Brother Speedio s700x2 16k RPM with or without Big Plus? - Page 7
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  1. #121
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    Quote Originally Posted by Mike1974 View Post
    I don't think the Haas toolchange is slow by any means, no it's not brother or robo fast, but you really gotta be squeezing things if the extra 2-3 seconds is gonna affect your margins. And the rapids are 1400ipm now, not 1k, and again, not 2200....

    (cue someone to do some math and show you are savings hours a week or whatever) but I would guess that is probably only a handful of people that NEED to have every second out of the part.
    What is a Haas chip to chip tool change time? You are saying it is 4-5 seconds here, which sounds too fast to me. Say 7 tool changes in 2 minutes so that would be 14-21 seconds per part. If the Haas takes 3 seconds longer per tool change in a 7 hour day that is 73.5 minutes longer, just in tool changes. Keep in mind the Brother will make many parts twice as fast as the Haas since it is faster at everything, not just tool changes. It also uses 1/4 of the electricity per hour, or 1/8 per part. All these little things really add up, if you take the time to add them up. I have several parts that take 7 tools and are under 1 minute per part so the difference can be even bigger.

    As far as two Haas vs one Brother I am pretty confident that in my shop the one Brother would produce more parts per hour, and around 1/15 the cost to operate if you consider shop space, maintaining the shop temp, compressed air, etc. All those things cost money and do add up, so add the money saved to the money made by the Brother and it looks even better.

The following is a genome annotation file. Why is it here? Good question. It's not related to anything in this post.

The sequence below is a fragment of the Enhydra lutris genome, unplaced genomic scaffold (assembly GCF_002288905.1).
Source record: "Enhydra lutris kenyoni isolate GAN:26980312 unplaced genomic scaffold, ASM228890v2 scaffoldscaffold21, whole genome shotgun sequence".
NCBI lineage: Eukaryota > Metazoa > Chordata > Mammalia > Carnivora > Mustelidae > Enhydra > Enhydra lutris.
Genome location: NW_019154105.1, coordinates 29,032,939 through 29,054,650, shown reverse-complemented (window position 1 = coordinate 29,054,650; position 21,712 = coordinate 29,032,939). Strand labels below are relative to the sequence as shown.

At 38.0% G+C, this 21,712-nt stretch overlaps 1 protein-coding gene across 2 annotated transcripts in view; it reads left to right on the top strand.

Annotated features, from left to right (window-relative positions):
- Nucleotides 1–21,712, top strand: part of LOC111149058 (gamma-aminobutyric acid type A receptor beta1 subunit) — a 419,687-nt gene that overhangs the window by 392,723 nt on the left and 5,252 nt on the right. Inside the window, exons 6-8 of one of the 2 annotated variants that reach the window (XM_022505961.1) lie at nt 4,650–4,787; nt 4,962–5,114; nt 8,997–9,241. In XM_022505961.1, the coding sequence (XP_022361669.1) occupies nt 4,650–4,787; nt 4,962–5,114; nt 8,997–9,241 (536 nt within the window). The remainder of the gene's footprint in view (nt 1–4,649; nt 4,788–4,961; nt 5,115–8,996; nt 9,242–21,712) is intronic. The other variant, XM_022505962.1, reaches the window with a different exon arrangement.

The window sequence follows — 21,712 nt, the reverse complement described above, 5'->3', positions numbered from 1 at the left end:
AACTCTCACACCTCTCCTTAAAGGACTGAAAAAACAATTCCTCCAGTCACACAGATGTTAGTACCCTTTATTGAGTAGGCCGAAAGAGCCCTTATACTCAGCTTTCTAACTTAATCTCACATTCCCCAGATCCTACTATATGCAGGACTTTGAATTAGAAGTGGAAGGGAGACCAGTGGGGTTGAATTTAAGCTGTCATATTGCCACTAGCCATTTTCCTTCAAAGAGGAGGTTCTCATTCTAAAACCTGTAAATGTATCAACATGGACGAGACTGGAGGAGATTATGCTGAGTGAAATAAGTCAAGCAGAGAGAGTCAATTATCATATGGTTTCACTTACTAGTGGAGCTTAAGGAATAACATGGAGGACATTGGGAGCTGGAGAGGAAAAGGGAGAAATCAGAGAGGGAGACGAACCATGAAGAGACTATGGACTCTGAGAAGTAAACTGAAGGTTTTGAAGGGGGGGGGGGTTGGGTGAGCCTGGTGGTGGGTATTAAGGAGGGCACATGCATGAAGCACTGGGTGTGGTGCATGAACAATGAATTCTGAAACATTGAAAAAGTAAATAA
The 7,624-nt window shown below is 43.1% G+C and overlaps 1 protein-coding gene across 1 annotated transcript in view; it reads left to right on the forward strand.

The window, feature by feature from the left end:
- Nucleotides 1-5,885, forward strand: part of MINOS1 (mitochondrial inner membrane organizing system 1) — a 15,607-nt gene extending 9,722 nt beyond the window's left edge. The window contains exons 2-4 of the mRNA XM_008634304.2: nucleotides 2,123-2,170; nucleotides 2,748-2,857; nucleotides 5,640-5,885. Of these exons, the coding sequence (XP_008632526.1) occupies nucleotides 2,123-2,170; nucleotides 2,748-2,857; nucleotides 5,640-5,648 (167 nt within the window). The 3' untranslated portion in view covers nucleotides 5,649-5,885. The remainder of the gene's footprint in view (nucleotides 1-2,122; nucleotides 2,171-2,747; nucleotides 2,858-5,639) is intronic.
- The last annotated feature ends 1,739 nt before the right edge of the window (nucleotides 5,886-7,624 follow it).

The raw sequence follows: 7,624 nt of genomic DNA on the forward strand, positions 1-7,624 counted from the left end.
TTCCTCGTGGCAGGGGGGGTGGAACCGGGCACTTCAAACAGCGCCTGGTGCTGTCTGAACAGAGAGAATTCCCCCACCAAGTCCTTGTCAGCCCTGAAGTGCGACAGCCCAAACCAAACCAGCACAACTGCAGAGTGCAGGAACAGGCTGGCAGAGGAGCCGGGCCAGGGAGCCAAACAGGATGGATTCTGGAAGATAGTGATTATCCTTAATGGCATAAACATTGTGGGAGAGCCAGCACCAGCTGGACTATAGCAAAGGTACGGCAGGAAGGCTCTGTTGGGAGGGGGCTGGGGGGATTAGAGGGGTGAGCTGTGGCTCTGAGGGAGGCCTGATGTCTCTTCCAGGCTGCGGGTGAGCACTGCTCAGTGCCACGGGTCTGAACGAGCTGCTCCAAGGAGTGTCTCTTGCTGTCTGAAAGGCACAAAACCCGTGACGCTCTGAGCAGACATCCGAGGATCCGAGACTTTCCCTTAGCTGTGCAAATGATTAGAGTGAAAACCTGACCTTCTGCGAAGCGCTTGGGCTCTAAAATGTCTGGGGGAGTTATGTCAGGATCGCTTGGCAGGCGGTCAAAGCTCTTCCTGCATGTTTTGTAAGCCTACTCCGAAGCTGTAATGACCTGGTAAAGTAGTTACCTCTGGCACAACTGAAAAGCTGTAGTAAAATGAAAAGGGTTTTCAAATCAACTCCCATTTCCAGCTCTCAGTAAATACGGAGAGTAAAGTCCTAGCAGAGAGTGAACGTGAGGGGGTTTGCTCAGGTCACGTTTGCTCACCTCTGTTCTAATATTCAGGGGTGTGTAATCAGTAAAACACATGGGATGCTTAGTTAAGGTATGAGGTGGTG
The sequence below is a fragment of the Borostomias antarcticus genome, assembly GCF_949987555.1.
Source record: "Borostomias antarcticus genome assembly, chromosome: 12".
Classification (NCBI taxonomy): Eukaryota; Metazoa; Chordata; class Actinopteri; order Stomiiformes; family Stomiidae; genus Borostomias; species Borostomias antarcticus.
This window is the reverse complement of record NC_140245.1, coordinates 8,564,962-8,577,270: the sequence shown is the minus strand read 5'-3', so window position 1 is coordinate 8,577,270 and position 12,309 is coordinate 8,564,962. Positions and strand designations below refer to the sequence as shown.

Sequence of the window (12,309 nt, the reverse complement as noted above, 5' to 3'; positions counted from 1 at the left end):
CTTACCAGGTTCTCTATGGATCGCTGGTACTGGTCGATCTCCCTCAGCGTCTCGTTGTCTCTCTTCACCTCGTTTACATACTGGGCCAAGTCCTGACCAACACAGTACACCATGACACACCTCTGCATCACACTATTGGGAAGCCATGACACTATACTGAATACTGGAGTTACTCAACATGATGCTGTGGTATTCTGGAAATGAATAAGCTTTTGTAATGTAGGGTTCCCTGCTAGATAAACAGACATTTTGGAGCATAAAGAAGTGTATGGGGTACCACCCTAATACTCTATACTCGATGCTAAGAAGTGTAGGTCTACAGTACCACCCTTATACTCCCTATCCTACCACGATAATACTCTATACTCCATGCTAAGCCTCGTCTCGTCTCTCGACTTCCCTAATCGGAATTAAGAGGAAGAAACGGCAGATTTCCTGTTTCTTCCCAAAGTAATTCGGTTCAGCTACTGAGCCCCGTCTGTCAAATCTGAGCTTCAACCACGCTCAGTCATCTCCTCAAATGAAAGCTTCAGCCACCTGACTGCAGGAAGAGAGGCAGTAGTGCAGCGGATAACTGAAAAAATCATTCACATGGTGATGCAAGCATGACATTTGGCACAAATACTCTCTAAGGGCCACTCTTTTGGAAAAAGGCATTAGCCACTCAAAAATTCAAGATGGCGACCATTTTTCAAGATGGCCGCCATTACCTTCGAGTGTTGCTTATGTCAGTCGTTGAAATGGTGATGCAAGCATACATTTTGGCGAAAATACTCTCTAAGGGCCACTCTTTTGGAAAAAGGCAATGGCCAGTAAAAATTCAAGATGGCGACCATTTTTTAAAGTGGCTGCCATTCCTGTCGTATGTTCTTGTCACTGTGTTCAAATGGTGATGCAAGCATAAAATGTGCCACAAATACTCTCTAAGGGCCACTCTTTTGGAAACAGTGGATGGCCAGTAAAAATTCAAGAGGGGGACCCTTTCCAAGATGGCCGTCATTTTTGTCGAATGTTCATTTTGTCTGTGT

This is all looking at it through my lens where I just do production of parts that don't exceed 1/2"x3"x8".

  2. #122
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    Quote Originally Posted by sids1990 View Post

    Base 16K S700X2 21 tools is 105K. S500 is not that different. May be 2-3K cheaper.
    ??? S500 is more like 30K cheaper

  3. #123
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    Quote Originally Posted by Wsurfer View Post
    ??? S500 is more like 30K cheaper

    In Canada?

  4. #124
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    Quote Originally Posted by mutiny View Post
    Speedios have an excellent wash down system and excellent chip evacuation to the back. I've never once in the last year of heavy material removal had to stop to clean out chips. We do it at the end of the day to keep things clean but you absolutely don't need an auger system or anything.
    This hasn't been our experience at all when we run one of our aluminum production jobs.
    The volume of chips is simply too much for it to handle. And it gets into our coolant tank at times too.
    We've tried everything short of buying the top of the line conveyor. But that won't solve the mountains of chips inside the machine. So I guess you could say that the Brother removes too much material

  5. #125
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    Quote Originally Posted by Mike1974 View Post
    I don't think the Haas toolchange is slow by any means, no it's not brother or robo fast, but you really gotta be squeezing things if the extra 2-3 seconds is gonna affect your margins. And the rapids are 1400ipm now, not 1k, and again, not 2200....

    (cue someone to do some math and show you are savings hours a week or whatever) but I would guess that is probably only a handful of people that NEED to have every second out of the part.
    It isn't just the tool change Mike. Although it is one of the biggest contributing factors. It is the entire process. Just like a GD&T tolerance stack up.
    .001" here, .0025" there, next thing you know your off .022" way over there! The Speedios are simply amazing when it comes to process speed.
    I own one of the best examples I have seen: haas VF3 with a pallet-changer making 10 finished parts per complete cycle.
    Brother R650 again pallet changer making 10 finished parts per complete cycle.
    Same parts, same tools, same process, same speeds/feeds. Everything between the two completely identical, except the machines.
    Throughput in the Brother is double the haas! DOUBLE

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    The toolchange on my 2015 Haas SS is pretty quick, it spends far more time retracting and then approaching the part. Staging the tool is key. Newer machines have servo ATC's instead of Geneva mechanisms, so staging becomes less important.